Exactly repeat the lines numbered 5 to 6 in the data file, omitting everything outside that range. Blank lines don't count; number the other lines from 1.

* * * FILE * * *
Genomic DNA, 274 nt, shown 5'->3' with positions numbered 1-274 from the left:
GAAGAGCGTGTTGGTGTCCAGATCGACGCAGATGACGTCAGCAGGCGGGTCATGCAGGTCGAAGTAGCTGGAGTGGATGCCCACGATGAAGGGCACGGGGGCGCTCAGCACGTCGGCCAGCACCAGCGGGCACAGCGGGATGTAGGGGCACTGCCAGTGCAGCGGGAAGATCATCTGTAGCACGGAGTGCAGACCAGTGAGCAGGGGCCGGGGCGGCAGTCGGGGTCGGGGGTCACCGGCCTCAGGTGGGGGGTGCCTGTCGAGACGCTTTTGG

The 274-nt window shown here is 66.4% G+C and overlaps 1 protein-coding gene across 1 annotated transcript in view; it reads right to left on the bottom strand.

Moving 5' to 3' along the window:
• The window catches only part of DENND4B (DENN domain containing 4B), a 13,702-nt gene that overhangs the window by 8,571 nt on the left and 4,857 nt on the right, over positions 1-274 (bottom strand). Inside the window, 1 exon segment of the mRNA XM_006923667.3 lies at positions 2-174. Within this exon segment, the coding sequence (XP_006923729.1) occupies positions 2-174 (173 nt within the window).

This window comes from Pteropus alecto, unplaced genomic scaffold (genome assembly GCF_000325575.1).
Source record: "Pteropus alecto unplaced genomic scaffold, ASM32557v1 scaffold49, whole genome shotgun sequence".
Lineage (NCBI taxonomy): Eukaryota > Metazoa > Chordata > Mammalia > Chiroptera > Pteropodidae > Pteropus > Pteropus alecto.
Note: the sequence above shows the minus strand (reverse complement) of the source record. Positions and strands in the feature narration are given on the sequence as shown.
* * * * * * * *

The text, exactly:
• The window catches only part of DENND4B (DENN domain containing 4B), a 13,702-nt gene that overhangs the window by 8,571 nt on the left and 4,857 nt on the right, over positions 1-274 (bottom strand). Inside the window, 1 exon segment of the mRNA XM_006923667.3 lies at positions 2-174. Within this exon segment, the coding sequence (XP_006923729.1) occupies positions 2-174 (173 nt within the window).

This window comes from Pteropus alecto, unplaced genomic scaffold (genome assembly GCF_000325575.1).